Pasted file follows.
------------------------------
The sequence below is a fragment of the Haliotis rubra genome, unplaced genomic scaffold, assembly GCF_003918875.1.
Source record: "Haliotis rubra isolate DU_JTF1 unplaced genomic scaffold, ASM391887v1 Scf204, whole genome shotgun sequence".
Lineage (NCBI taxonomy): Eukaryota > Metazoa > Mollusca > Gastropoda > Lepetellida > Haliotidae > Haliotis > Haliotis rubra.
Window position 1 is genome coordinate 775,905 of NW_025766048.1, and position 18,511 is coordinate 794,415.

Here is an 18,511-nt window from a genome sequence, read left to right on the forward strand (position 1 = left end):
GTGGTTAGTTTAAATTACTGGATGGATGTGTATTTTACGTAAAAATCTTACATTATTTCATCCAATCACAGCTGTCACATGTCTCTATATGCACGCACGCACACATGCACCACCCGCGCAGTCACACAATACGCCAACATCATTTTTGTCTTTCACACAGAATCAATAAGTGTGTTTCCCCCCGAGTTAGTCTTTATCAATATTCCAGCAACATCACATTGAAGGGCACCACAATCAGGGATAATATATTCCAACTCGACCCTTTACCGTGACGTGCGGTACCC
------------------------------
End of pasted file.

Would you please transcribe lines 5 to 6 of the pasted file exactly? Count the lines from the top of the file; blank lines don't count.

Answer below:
Here is an 18,511-nt window from a genome sequence, read left to right on the forward strand (position 1 = left end):
GTGGTTAGTTTAAATTACTGGATGGATGTGTATTTTACGTAAAAATCTTACATTATTTCATCCAATCACAGCTGTCACATGTCTCTATATGCACGCACGCACACATGCACCACCCGCGCAGTCACACAATACGCCAACATCATTTTTGTCTTTCACACAGAATCAATAAGTGTGTTTCCCCCCGAGTTAGTCTTTATCAATATTCCAGCAACATCACATTGAAGGGCACCACAATCAGGGATAATATATTCCAACTCGACCCTTTACCGTGACGTGCGGTACCC